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Wednesday, September 15, 2010

Fall, the Getty Garden and The Secret Life of Water

Autumn succulentsPosted by Picasa

September at the Getty Gardens

The garden at the Getty Center in L.A. always has a wonderfully demented charm next to Mier’s austere white temple of gleaming travertine and straight lines. The maze pond is about as regimented as the garden gets, and still manages to be subversive (as, say, Duchamp’s Nude Descending a Staircase) Azaleas in the middle of –a pond 

Having established itself as unconventional with the water maze, the garden takes off like a Henri Rousseau landscape
The Fall garden is notable for it’s masses of dahlias, cannas and color combinations

This is one of  the bougainvillea parasols---cold  iron forms when the garden was planted. Now… it works.

Here are dahlias  golds and yellows combined with orange roses..

The garden has it's wild warms balanced by the colder greys of a mass planting to the left:

Dahlias are not the most water economical  of plants.( At home, the dahlia bed is on a gray water system.)  Hopefully, the Getty Garden uses recycled water. (They do store a million gallons of water to use against possible fires.) And use goats to clear the brush :
          " Using goats to clear brush saves energy, reduces waste, and is just one of the strategies that helped   the Getty Center earn its Silver LEED certification recently.  LEED stands for Leadership in Energy and Environmental Design, and certification recognizes environmentally responsible design, construction, and management.  In 2005, the Getty Center became the first facility in the country to be awarded LEED certification for an existing building, earning its Bronze certification in the first days of the formal LEED program.  The Getty earned its new, higher Silver Certification this month by increasing its efforts to minimize waste and energy use beyond the 2005 levels" (from a press release by the Getty)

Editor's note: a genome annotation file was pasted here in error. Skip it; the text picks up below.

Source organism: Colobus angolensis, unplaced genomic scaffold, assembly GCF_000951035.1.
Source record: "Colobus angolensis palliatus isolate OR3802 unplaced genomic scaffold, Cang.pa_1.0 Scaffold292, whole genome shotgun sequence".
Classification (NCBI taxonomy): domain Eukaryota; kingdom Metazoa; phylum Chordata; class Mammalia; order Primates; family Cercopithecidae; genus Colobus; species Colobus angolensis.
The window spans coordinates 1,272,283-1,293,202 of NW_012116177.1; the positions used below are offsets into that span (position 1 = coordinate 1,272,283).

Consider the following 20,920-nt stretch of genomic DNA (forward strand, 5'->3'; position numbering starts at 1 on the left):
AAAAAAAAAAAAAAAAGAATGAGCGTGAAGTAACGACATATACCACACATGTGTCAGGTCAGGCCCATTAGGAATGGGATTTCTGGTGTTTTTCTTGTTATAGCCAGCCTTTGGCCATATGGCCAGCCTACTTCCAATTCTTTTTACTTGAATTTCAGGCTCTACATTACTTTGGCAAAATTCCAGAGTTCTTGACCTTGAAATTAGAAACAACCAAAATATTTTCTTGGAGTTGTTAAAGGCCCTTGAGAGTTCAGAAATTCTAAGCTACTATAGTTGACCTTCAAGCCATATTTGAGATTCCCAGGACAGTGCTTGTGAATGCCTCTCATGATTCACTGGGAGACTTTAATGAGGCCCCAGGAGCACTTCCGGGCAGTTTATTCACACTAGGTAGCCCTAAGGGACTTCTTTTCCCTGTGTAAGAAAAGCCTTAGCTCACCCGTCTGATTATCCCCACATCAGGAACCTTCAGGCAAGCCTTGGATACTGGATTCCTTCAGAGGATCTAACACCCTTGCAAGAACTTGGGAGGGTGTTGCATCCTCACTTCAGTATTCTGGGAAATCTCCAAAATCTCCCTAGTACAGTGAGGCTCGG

Spanish Goat (Scrub goat)

This is the Getty Cactus Garden, which  has not pleased everyone although it is, like goats, effective at surviving in a very difficult environment

Photo from Ency. Britannica

This photo was taken some time ago ---all the cactus are larger. However, this September the Cactus Garden looked greyish, i.e. water starved. Even cactus need to be sprinkled occasionally as the gardeners do at the Huntington Cactus Garden, and at Lotusland .

Water. The Secret Life of Water by Masaru Emoto. Emoto studied water crystals and how the crystal shapes could be effected by---- I’m going to let you find out for yourself. This is a remarkable book, highly recommended .

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